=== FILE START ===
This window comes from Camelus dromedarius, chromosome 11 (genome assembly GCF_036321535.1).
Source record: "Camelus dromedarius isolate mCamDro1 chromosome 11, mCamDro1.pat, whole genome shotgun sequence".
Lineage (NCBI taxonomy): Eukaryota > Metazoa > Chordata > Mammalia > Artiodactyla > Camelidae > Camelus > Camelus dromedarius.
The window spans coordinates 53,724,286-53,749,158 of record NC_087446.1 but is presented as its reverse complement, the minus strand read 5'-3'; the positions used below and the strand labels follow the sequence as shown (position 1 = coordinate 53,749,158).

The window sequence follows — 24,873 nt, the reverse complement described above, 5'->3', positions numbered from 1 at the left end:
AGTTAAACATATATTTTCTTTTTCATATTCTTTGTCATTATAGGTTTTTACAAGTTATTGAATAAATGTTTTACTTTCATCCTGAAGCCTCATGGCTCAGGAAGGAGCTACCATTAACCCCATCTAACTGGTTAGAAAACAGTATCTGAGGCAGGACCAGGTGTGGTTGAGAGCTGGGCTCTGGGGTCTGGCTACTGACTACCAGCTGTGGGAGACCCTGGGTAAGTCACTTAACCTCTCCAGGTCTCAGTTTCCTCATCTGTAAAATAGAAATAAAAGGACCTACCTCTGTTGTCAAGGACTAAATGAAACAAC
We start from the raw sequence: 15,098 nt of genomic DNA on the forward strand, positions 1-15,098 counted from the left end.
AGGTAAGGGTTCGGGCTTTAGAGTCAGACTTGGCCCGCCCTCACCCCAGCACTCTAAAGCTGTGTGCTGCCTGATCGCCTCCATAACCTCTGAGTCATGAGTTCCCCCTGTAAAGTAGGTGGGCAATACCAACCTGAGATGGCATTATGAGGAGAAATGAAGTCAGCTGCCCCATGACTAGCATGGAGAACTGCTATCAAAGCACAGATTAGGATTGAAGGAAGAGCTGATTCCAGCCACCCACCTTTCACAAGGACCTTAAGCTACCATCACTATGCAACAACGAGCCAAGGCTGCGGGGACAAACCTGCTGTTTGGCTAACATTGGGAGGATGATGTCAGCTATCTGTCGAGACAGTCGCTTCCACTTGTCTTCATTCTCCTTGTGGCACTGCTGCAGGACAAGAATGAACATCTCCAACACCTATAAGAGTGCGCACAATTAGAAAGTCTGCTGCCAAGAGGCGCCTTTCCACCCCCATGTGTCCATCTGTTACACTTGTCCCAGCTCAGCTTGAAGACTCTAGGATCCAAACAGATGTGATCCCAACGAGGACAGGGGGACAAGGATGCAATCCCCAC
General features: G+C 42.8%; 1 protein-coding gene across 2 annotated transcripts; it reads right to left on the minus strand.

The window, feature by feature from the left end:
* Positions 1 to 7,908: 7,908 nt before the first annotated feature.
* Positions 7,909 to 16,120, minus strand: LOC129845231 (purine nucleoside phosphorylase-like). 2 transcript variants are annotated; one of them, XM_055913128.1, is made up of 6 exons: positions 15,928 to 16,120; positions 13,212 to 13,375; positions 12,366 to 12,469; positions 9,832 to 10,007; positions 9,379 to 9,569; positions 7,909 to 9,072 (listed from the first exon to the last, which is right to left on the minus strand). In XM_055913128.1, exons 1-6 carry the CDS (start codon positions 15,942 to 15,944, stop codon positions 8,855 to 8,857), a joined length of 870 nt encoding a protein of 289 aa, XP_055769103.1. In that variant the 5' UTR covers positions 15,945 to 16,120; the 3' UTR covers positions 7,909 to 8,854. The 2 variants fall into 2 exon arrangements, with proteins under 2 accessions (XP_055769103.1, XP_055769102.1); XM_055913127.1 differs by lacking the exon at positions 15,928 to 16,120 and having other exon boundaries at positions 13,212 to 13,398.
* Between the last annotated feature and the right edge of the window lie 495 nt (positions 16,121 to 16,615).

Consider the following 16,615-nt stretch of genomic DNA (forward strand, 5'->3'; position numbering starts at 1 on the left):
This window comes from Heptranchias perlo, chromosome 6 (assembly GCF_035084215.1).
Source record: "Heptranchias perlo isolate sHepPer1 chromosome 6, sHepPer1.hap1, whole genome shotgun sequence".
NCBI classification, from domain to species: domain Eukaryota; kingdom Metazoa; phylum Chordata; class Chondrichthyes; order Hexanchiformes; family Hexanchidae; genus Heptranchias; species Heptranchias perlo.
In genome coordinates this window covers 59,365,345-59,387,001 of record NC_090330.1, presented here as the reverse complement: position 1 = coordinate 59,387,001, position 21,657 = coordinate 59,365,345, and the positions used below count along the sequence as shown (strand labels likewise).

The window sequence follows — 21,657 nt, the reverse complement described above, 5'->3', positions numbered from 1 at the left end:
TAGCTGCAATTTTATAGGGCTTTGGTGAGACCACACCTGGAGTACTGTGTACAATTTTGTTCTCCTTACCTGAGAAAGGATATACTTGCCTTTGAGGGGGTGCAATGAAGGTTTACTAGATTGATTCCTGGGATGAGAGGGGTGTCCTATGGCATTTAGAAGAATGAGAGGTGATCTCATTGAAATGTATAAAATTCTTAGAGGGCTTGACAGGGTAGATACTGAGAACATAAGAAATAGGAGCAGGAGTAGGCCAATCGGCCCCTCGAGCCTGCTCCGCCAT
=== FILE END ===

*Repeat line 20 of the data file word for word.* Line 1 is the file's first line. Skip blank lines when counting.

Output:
TAGCTGCAATTTTATAGGGCTTTGGTGAGACCACACCTGGAGTACTGTGTACAATTTTGTTCTCCTTACCTGAGAAAGGATATACTTGCCTTTGAGGGGGTGCAATGAAGGTTTACTAGATTGATTCCTGGGATGAGAGGGGTGTCCTATGGCATTTAGAAGAATGAGAGGTGATCTCATTGAAATGTATAAAATTCTTAGAGGGCTTGACAGGGTAGATACTGAGAACATAAGAAATAGGAGCAGGAGTAGGCCAATCGGCCCCTCGAGCCTGCTCCGCCAT